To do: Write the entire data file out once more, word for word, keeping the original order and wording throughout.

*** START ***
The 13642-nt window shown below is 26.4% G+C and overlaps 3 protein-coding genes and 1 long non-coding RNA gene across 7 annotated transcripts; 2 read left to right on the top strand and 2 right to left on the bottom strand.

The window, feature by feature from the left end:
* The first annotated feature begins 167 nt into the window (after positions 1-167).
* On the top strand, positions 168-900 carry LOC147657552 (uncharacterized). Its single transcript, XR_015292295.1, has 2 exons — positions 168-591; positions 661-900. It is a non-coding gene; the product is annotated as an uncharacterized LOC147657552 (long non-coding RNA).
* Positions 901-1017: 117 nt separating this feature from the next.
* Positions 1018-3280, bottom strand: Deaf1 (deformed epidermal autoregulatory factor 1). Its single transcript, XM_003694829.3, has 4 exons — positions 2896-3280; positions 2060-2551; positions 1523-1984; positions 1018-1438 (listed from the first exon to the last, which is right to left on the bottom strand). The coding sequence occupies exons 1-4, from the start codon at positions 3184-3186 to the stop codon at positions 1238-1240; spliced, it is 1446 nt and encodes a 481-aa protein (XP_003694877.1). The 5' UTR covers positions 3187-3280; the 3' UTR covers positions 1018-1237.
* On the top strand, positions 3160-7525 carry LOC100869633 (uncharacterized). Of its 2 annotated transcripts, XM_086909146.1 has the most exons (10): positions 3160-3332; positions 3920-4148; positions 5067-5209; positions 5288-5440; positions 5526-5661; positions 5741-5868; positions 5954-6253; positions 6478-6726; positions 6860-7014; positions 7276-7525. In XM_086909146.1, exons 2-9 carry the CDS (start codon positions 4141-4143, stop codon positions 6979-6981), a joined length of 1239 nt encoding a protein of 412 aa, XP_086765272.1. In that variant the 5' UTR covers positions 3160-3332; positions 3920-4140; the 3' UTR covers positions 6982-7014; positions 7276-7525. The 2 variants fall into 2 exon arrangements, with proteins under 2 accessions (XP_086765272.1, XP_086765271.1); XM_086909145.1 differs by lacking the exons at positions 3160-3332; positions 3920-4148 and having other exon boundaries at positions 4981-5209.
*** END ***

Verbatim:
The 13642-nt window shown below is 26.4% G+C and overlaps 3 protein-coding genes and 1 long non-coding RNA gene across 7 annotated transcripts; 2 read left to right on the top strand and 2 right to left on the bottom strand.

The window, feature by feature from the left end:
* The first annotated feature begins 167 nt into the window (after positions 1-167).
* On the top strand, positions 168-900 carry LOC147657552 (uncharacterized). Its single transcript, XR_015292295.1, has 2 exons — positions 168-591; positions 661-900. It is a non-coding gene; the product is annotated as an uncharacterized LOC147657552 (long non-coding RNA).
* Positions 901-1017: 117 nt separating this feature from the next.
* Positions 1018-3280, bottom strand: Deaf1 (deformed epidermal autoregulatory factor 1). Its single transcript, XM_003694829.3, has 4 exons — positions 2896-3280; positions 2060-2551; positions 1523-1984; positions 1018-1438 (listed from the first exon to the last, which is right to left on the bottom strand). The coding sequence occupies exons 1-4, from the start codon at positions 3184-3186 to the stop codon at positions 1238-1240; spliced, it is 1446 nt and encodes a 481-aa protein (XP_003694877.1). The 5' UTR covers positions 3187-3280; the 3' UTR covers positions 1018-1237.
* On the top strand, positions 3160-7525 carry LOC100869633 (uncharacterized). Of its 2 annotated transcripts, XM_086909146.1 has the most exons (10): positions 3160-3332; positions 3920-4148; positions 5067-5209; positions 5288-5440; positions 5526-5661; positions 5741-5868; positions 5954-6253; positions 6478-6726; positions 6860-7014; positions 7276-7525. In XM_086909146.1, exons 2-9 carry the CDS (start codon positions 4141-4143, stop codon positions 6979-6981), a joined length of 1239 nt encoding a protein of 412 aa, XP_086765272.1. In that variant the 5' UTR covers positions 3160-3332; positions 3920-4140; the 3' UTR covers positions 6982-7014; positions 7276-7525. The 2 variants fall into 2 exon arrangements, with proteins under 2 accessions (XP_086765272.1, XP_086765271.1); XM_086909145.1 differs by lacking the exons at positions 3160-3332; positions 3920-4148 and having other exon boundaries at positions 4981-5209.